A Literal Translation, with Notes.
72 pages - You are on Page 3
CARIO. What an unhappy fate, great gods, to be the slave of a fool! A servant may give the best of advice, but if his master does not follow it, the poor slave must inevitably have his share in the disaster; for fortune does not allow him to dispose of his own body, it belongs to his master who has bought it. Alas! 'tis the way of the world. But the god, Apollo, whose oracles the Pythian priestess on her golden tripod makes known to us, deserves my censure, for 'tis assured he is a physician and a cunning diviner; and yet my master is leaving his temple infected with mere madness and insists on following a blind man. Is this not opposed to all good sense? 'Tis for us, who see clearly, to guide those who don't; whereas he clings to the trail of a blind fellow and compels me to do the same without answering my questions with ever a word. (To Chremylus.) Aye, master, unless you tell me why we are following this unknown fellow, I will not be silent, but I will worry and torment you, for you cannot beat me because of my sacred chaplet of laurel.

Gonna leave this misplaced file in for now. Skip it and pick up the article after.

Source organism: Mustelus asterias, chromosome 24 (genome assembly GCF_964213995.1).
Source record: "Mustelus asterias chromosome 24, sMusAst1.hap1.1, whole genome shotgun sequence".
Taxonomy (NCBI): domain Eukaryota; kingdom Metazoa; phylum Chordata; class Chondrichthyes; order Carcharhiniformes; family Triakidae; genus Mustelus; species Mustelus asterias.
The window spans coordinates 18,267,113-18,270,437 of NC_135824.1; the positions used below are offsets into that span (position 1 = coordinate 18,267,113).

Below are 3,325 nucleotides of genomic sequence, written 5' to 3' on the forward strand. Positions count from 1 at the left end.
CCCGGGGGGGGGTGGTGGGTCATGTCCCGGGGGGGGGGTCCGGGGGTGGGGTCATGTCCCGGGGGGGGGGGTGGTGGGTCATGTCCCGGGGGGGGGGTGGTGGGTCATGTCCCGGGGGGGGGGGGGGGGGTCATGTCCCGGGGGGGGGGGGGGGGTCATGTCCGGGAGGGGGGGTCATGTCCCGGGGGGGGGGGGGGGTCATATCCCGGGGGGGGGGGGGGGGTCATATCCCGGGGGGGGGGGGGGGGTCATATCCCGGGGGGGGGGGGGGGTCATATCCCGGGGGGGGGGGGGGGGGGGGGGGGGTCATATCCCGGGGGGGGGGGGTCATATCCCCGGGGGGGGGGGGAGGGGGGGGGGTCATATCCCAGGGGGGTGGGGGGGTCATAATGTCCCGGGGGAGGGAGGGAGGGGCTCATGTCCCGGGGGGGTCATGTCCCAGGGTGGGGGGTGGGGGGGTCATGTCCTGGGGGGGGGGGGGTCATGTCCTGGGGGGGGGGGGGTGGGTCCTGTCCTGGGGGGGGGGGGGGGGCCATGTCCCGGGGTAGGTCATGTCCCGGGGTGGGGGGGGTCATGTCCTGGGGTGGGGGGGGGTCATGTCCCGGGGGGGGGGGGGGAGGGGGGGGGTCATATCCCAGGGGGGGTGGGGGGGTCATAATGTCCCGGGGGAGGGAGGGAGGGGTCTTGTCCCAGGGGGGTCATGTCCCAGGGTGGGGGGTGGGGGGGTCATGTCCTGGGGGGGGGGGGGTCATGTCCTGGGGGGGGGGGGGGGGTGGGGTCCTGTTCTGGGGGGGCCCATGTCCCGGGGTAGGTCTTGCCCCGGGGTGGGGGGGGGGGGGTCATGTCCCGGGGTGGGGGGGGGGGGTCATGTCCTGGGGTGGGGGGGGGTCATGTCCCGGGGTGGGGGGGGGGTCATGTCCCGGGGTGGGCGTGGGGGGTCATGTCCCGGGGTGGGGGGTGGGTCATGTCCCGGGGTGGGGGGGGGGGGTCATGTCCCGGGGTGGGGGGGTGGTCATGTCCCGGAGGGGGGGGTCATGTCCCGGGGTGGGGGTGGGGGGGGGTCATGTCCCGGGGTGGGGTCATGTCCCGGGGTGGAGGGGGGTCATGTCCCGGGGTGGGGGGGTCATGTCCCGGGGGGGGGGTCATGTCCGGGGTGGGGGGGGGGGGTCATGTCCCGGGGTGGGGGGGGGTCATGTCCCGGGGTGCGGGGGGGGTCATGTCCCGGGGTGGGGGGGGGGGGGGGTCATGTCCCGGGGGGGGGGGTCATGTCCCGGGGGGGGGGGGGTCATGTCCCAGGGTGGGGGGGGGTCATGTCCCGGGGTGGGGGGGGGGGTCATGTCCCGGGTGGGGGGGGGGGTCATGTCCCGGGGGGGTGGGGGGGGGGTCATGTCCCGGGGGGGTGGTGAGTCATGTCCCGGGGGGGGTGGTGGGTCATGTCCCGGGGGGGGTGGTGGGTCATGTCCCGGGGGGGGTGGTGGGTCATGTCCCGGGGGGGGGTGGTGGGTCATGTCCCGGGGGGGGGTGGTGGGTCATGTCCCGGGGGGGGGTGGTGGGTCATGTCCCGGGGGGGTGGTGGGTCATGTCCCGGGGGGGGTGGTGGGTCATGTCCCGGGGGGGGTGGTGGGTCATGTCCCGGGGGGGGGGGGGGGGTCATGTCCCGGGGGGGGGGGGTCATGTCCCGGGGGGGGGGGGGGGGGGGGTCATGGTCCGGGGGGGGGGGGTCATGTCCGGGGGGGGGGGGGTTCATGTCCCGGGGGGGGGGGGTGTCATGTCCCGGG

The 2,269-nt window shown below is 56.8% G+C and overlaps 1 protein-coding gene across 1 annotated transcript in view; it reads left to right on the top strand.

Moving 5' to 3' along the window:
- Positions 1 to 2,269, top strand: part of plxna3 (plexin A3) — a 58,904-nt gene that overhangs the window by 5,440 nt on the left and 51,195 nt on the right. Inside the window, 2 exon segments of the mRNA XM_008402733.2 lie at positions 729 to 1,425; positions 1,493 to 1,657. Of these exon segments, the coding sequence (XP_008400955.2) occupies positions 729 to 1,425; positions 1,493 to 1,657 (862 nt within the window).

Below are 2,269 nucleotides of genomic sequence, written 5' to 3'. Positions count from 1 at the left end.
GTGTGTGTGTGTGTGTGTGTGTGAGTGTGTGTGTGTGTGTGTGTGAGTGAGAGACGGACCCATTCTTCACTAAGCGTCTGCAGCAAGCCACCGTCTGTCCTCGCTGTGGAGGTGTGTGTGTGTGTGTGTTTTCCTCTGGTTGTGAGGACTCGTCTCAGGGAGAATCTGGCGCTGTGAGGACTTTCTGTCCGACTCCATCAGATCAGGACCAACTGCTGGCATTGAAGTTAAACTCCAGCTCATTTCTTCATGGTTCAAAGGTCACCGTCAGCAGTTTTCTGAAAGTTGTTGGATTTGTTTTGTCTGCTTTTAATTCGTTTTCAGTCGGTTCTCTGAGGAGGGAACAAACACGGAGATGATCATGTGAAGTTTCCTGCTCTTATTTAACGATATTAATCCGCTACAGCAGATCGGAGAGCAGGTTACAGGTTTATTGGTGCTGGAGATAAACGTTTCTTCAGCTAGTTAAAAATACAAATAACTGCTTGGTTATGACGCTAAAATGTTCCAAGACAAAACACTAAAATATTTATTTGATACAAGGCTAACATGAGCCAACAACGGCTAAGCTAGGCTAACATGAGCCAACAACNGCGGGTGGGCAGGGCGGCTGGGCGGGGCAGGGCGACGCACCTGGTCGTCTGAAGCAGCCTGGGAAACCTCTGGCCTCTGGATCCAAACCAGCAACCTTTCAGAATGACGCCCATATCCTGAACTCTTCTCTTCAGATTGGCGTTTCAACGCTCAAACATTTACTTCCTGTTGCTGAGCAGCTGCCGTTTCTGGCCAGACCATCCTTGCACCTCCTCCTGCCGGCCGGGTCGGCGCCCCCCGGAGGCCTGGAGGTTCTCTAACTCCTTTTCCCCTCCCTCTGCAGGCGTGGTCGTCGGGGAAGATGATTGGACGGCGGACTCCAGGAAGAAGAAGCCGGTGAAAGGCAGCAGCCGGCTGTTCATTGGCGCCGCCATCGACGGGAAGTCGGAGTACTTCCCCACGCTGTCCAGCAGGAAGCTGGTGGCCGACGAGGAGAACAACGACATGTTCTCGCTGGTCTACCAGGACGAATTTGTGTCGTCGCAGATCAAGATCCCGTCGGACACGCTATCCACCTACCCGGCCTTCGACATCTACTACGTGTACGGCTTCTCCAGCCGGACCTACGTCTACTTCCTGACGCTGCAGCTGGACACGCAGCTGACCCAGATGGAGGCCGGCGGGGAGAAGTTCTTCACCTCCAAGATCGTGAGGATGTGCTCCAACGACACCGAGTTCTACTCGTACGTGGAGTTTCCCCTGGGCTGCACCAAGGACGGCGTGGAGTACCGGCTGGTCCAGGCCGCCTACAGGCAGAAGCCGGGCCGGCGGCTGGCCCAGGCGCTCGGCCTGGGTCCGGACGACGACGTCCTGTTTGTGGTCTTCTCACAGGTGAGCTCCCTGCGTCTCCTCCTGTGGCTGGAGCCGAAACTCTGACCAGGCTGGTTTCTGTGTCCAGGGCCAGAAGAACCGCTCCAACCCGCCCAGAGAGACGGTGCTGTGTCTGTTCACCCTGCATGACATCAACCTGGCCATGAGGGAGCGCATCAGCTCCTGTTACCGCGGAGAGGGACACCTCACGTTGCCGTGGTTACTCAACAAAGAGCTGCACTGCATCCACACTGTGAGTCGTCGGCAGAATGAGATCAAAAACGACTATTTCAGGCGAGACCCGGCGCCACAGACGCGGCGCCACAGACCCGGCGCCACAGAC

CHREMYLUS. No, but if you worry me I will take off your chaplet, and then you will only get a sounder thrashing.
CARIO. That's an old song! I am going to leave you no peace till you have told me who this man is; and if I ask it, 'tis entirely because of my interest in you.
CHREMYLUS. Well, be it so. I will reveal it to you as being the most faithful and the most rascally of all my servants. I honoured the gods and did what was right, and yet I was none the less poor and unfortunate.
 The poet jestingly makes Chremylus attribute two utterly opposed characteristics to his servant.
Reference address : https://www.ellopos.net/elpenor/greek-texts/ancient-greece/aristophanes/plutus.asp?pg=3